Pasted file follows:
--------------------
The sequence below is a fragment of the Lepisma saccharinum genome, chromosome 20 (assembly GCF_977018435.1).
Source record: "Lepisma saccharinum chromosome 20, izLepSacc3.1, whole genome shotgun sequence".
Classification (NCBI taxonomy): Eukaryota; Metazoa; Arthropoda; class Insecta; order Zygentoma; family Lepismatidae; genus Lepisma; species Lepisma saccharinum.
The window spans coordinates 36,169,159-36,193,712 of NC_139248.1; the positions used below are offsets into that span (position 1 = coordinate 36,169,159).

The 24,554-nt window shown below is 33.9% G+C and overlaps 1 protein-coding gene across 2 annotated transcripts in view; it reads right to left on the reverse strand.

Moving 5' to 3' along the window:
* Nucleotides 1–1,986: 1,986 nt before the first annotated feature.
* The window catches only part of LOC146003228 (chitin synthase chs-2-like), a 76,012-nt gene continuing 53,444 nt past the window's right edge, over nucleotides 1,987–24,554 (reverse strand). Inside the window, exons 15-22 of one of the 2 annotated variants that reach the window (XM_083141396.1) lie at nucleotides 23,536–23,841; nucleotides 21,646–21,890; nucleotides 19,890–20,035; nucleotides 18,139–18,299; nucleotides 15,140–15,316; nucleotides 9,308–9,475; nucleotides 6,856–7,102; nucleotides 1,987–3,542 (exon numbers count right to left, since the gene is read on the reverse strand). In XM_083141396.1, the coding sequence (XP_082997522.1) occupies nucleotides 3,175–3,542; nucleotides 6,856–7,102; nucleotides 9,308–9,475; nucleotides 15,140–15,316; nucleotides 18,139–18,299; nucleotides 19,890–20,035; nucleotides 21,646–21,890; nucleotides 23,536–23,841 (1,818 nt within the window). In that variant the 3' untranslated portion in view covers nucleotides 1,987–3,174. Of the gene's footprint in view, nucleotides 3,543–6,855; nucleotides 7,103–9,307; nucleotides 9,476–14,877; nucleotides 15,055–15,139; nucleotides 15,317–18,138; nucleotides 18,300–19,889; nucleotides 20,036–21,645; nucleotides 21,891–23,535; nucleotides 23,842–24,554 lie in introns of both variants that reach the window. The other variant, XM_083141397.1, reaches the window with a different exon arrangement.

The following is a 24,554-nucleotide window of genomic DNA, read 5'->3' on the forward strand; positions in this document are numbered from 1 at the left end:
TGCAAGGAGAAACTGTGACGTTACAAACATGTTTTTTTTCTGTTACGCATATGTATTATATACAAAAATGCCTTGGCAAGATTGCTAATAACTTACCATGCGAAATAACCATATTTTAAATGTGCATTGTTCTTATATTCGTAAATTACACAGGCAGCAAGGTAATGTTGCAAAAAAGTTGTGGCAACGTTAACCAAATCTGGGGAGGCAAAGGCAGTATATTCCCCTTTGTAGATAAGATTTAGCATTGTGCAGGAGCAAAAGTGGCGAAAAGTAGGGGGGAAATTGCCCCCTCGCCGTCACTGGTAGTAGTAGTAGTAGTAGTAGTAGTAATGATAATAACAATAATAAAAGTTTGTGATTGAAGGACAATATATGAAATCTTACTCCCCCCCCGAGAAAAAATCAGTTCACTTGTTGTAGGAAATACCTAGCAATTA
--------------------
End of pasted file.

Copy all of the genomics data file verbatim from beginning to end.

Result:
The sequence below is a fragment of the Lepisma saccharinum genome, chromosome 20 (assembly GCF_977018435.1).
Source record: "Lepisma saccharinum chromosome 20, izLepSacc3.1, whole genome shotgun sequence".
Classification (NCBI taxonomy): Eukaryota; Metazoa; Arthropoda; class Insecta; order Zygentoma; family Lepismatidae; genus Lepisma; species Lepisma saccharinum.
The window spans coordinates 36,169,159-36,193,712 of NC_139248.1; the positions used below are offsets into that span (position 1 = coordinate 36,169,159).

The 24,554-nt window shown below is 33.9% G+C and overlaps 1 protein-coding gene across 2 annotated transcripts in view; it reads right to left on the reverse strand.

Moving 5' to 3' along the window:
* Nucleotides 1–1,986: 1,986 nt before the first annotated feature.
* The window catches only part of LOC146003228 (chitin synthase chs-2-like), a 76,012-nt gene continuing 53,444 nt past the window's right edge, over nucleotides 1,987–24,554 (reverse strand). Inside the window, exons 15-22 of one of the 2 annotated variants that reach the window (XM_083141396.1) lie at nucleotides 23,536–23,841; nucleotides 21,646–21,890; nucleotides 19,890–20,035; nucleotides 18,139–18,299; nucleotides 15,140–15,316; nucleotides 9,308–9,475; nucleotides 6,856–7,102; nucleotides 1,987–3,542 (exon numbers count right to left, since the gene is read on the reverse strand). In XM_083141396.1, the coding sequence (XP_082997522.1) occupies nucleotides 3,175–3,542; nucleotides 6,856–7,102; nucleotides 9,308–9,475; nucleotides 15,140–15,316; nucleotides 18,139–18,299; nucleotides 19,890–20,035; nucleotides 21,646–21,890; nucleotides 23,536–23,841 (1,818 nt within the window). In that variant the 3' untranslated portion in view covers nucleotides 1,987–3,174. Of the gene's footprint in view, nucleotides 3,543–6,855; nucleotides 7,103–9,307; nucleotides 9,476–14,877; nucleotides 15,055–15,139; nucleotides 15,317–18,138; nucleotides 18,300–19,889; nucleotides 20,036–21,645; nucleotides 21,891–23,535; nucleotides 23,842–24,554 lie in introns of both variants that reach the window. The other variant, XM_083141397.1, reaches the window with a different exon arrangement.

The following is a 24,554-nucleotide window of genomic DNA, read 5'->3' on the forward strand; positions in this document are numbered from 1 at the left end:
TGCAAGGAGAAACTGTGACGTTACAAACATGTTTTTTTTCTGTTACGCATATGTATTATATACAAAAATGCCTTGGCAAGATTGCTAATAACTTACCATGCGAAATAACCATATTTTAAATGTGCATTGTTCTTATATTCGTAAATTACACAGGCAGCAAGGTAATGTTGCAAAAAAGTTGTGGCAACGTTAACCAAATCTGGGGAGGCAAAGGCAGTATATTCCCCTTTGTAGATAAGATTTAGCATTGTGCAGGAGCAAAAGTGGCGAAAAGTAGGGGGGAAATTGCCCCCTCGCCGTCACTGGTAGTAGTAGTAGTAGTAGTAGTAGTAATGATAATAACAATAATAAAAGTTTGTGATTGAAGGACAATATATGAAATCTTACTCCCCCCCCGAGAAAAAATCAGTTCACTTGTTGTAGGAAATACCTAGCAATTA